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Keywords:

  • cancer;
  • oncology;
  • posttraumatic growth;
  • social support;
  • social constraint

Abstract

Objective

The relation between posttraumatic growth (PTG) and aspects of the social context, such as social support and social constraint, continues to be unclear in cancer survivors. Social cognitive processing theory is a useful framework for examining the effect of the social context on PTG. In theory, support interactions may either facilitate or hinder cognitive processing and thus lead to different PTG outcomes. The current study tested the hypothesis that emotional support and instrumental support would each explain a unique amount of the variance in PTG in distressed hematopoietic stem cell transplant (HSCT) survivors. Additionally, it was predicted that social constraint on cancer-related disclosure would be negatively associated with PTG.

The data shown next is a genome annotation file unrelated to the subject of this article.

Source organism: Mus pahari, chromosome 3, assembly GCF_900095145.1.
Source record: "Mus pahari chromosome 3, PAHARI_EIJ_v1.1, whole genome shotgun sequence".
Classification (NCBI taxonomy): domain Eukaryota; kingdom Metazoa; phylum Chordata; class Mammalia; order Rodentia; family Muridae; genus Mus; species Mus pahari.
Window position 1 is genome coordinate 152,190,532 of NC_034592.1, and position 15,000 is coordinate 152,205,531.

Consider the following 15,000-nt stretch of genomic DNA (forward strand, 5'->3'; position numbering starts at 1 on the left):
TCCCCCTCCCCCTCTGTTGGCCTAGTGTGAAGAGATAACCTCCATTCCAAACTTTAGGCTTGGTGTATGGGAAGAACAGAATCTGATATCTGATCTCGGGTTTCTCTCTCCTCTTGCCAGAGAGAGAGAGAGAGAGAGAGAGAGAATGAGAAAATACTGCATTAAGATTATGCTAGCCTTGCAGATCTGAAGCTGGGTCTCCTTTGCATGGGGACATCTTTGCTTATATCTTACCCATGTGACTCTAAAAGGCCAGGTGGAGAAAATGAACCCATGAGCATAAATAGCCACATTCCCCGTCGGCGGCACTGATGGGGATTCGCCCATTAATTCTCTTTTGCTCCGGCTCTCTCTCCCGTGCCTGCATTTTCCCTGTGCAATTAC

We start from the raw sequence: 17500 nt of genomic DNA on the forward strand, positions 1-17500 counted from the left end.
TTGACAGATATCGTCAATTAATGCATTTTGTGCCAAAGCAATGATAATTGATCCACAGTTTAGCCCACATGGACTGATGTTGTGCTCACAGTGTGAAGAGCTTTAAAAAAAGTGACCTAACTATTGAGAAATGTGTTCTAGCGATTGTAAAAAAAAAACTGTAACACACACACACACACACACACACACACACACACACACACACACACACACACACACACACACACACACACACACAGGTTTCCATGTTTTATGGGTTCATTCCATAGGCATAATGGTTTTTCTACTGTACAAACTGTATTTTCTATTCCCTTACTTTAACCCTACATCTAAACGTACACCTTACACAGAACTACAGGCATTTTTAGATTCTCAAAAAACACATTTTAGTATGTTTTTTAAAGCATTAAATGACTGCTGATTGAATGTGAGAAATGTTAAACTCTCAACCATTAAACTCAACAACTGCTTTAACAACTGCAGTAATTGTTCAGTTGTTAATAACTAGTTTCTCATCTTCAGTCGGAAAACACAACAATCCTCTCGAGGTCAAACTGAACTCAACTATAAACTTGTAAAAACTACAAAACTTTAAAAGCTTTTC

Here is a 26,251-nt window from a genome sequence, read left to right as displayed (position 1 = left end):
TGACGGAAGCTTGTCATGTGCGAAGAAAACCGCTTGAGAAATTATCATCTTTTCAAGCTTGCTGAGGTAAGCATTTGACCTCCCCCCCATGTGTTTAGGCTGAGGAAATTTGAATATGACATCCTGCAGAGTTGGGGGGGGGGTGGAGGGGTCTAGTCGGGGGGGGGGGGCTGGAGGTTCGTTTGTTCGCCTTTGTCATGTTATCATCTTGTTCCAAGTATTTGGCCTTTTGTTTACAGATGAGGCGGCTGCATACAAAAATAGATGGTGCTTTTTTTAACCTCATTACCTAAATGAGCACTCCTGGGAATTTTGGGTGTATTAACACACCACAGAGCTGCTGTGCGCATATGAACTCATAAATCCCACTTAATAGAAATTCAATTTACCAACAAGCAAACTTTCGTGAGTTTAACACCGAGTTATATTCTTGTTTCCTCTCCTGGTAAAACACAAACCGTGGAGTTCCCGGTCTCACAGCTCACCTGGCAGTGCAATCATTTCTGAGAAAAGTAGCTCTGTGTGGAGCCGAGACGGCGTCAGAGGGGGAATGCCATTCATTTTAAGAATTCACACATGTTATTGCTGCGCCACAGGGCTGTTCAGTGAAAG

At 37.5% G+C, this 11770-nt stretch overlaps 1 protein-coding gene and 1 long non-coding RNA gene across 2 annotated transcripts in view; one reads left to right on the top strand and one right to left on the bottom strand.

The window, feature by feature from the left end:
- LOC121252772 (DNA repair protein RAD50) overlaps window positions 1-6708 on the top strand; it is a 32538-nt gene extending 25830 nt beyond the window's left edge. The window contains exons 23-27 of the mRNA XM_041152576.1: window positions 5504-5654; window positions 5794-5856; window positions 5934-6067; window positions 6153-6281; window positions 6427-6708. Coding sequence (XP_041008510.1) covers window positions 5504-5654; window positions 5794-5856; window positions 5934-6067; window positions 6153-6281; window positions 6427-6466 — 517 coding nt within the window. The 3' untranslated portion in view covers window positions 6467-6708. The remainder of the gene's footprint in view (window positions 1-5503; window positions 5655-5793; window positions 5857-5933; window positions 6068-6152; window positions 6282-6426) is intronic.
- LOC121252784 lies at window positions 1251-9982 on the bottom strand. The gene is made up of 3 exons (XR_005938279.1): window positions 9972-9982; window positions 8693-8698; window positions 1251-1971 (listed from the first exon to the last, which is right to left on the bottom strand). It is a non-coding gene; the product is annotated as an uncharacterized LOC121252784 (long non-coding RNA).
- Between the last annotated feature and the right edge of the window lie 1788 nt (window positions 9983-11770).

Methods

Forty-nine distressed HSCT survivors with a spouse or partner completed the posttraumatic growth inventory and measures of social support received from their spouse/partner and social constraint from people close to them as part of a larger clinical trial.

Results

Both emotional and instrumental social support were positively correlated with PTG, and social constraint on disclosure was not associated with PTG. Contrary to hypotheses, instrumental support was the only unique social contextual predictor of PTG.

Conclusions

The results of this study highlight the importance of examining the effects of subtypes of social support on PTG separately. Findings are discussed in the context of the cognitive (i.e., processing of the traumatic event) versus non-cognitive (i.e., buffering stress) pathways between the social context and PTG. Future research directions are presented. Copyright © 2011 John Wiley & Sons, Ltd.